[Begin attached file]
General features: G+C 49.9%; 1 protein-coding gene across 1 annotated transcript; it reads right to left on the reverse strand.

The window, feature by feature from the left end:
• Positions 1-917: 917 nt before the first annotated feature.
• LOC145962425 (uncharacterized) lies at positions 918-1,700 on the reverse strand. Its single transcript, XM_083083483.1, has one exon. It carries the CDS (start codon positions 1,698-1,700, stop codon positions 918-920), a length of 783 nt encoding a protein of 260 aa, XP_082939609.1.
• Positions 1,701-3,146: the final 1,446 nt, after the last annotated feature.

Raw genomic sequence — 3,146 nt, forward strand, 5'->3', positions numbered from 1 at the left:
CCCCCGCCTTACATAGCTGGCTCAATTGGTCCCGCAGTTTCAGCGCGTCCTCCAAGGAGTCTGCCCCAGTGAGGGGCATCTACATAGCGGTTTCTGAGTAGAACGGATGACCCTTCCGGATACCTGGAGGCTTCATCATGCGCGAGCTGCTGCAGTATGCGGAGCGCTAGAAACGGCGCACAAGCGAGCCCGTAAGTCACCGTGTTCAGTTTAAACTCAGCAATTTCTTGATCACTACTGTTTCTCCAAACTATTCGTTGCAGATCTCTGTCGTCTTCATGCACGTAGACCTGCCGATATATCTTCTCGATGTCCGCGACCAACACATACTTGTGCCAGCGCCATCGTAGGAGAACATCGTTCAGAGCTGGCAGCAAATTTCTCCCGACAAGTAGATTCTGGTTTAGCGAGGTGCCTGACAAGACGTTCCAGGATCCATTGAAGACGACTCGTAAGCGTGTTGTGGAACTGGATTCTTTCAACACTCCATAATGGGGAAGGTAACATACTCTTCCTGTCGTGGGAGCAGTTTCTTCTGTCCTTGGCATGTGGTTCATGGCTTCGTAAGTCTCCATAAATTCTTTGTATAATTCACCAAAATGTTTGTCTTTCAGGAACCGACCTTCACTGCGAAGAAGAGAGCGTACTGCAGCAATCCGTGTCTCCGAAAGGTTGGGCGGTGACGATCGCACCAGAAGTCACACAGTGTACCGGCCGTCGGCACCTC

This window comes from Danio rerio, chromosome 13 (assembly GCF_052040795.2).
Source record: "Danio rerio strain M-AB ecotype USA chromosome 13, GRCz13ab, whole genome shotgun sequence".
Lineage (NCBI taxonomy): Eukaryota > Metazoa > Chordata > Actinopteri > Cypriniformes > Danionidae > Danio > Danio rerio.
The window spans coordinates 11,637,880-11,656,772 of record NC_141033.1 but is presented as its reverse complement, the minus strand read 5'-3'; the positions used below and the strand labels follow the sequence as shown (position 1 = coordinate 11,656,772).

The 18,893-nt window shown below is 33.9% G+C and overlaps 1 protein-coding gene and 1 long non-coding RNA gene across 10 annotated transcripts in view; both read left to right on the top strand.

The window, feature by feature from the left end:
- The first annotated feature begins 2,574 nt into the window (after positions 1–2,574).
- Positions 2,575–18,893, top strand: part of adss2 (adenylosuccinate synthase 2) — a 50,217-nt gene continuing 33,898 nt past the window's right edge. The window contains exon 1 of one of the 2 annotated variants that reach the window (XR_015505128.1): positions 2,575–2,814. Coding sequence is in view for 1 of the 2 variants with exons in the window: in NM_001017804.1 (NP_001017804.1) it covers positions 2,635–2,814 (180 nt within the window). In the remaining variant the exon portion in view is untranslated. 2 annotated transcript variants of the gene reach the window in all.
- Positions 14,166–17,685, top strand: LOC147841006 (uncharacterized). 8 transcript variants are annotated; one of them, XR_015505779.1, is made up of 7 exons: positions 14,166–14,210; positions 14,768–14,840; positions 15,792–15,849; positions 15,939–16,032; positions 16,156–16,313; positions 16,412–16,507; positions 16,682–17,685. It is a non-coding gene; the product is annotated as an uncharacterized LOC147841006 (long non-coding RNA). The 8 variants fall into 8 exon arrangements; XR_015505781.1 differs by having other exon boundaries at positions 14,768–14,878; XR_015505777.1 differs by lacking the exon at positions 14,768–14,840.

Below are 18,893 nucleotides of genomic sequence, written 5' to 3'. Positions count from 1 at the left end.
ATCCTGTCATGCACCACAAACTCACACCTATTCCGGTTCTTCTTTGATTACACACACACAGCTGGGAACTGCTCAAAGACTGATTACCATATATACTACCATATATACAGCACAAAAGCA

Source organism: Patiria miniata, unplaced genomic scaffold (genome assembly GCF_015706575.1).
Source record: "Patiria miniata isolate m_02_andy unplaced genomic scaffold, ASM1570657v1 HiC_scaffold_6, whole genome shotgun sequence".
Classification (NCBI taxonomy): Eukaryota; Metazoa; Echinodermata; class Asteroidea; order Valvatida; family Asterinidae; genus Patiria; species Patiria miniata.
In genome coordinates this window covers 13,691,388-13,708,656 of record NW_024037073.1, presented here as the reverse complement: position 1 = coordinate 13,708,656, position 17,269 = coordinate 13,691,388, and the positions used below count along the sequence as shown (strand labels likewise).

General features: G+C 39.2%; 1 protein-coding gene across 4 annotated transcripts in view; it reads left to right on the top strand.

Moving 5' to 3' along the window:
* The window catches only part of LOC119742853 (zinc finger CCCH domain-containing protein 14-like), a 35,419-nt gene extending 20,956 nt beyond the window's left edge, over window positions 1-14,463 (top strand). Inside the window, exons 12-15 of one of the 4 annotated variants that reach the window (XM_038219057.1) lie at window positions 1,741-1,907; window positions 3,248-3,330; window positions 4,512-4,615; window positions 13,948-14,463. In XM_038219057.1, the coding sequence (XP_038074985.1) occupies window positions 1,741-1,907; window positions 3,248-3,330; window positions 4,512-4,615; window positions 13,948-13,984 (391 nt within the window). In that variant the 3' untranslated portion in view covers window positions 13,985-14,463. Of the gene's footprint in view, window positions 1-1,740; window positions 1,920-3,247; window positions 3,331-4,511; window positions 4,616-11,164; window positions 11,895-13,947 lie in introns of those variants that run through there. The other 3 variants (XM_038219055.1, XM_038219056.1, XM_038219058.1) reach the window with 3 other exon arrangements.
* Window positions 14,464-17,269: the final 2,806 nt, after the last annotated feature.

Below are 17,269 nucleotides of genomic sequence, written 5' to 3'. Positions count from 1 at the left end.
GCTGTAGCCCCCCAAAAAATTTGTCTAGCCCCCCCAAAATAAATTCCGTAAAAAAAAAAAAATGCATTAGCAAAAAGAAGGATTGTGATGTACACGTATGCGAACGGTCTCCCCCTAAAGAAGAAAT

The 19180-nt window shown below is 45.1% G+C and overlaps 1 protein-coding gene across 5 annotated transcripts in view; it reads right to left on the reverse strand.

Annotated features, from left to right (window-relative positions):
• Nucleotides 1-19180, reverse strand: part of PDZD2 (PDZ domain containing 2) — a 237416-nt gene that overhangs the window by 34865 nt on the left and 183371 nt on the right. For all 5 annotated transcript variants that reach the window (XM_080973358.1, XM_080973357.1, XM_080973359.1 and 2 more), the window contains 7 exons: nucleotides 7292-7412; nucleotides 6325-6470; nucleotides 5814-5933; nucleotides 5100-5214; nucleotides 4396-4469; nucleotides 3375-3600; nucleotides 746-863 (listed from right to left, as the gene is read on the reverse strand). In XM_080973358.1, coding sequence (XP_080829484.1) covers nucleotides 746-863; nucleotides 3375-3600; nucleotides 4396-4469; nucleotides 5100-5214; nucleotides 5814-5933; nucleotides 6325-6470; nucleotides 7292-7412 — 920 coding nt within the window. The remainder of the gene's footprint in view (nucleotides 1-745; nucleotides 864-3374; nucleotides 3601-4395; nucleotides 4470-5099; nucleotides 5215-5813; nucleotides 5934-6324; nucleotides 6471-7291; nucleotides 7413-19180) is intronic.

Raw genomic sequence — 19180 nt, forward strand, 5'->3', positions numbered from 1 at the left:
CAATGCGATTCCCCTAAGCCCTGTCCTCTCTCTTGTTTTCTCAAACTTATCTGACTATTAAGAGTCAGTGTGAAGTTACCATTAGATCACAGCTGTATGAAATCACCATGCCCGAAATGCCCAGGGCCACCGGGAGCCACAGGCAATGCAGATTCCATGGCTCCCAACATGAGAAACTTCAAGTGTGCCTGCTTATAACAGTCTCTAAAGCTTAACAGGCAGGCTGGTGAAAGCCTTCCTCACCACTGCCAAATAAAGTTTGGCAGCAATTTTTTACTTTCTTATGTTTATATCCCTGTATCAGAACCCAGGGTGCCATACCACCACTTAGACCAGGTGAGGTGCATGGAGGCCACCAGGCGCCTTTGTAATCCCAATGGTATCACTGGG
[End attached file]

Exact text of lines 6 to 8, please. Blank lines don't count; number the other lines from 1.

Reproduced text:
Raw genomic sequence — 3,146 nt, forward strand, 5'->3', positions numbered from 1 at the left:
CCCCCGCCTTACATAGCTGGCTCAATTGGTCCCGCAGTTTCAGCGCGTCCTCCAAGGAGTCTGCCCCAGTGAGGGGCATCTACATAGCGGTTTCTGAGTAGAACGGATGACCCTTCCGGATACCTGGAGGCTTCATCATGCGCGAGCTGCTGCAGTATGCGGAGCGCTAGAAACGGCGCACAAGCGAGCCCGTAAGTCACCGTGTTCAGTTTAAACTCAGCAATTTCTTGATCACTACTGTTTCTCCAAACTATTCGTTGCAGATCTCTGTCGTCTTCATGCACGTAGACCTGCCGATATATCTTCTCGATGTCCGCGACCAACACATACTTGTGCCAGCGCCATCGTAGGAGAACATCGTTCAGAGCTGGCAGCAAATTTCTCCCGACAAGTAGATTCTGGTTTAGCGAGGTGCCTGACAAGACGTTCCAGGATCCATTGAAGACGACTCGTAAGCGTGTTGTGGAACTGGATTCTTTCAACACTCCATAATGGGGAAGGTAACATACTCTTCCTGTCGTGGGAGCAGTTTCTTCTGTCCTTGGCATGTGGTTCATGGCTTCGTAAGTCTCCATAAATTCTTTGTATAATTCACCAAAATGTTTGTCTTTCAGGAACCGACCTTCACTGCGAAGAAGAGAGCGTACTGCAGCAATCCGTGTCTCCGAAAGGTTGGGCGGTGACGATCGCACCAGAAGTCACACAGTGTACCGGCCGTCGGCACCTC

This window comes from Danio rerio, chromosome 13 (assembly GCF_052040795.2).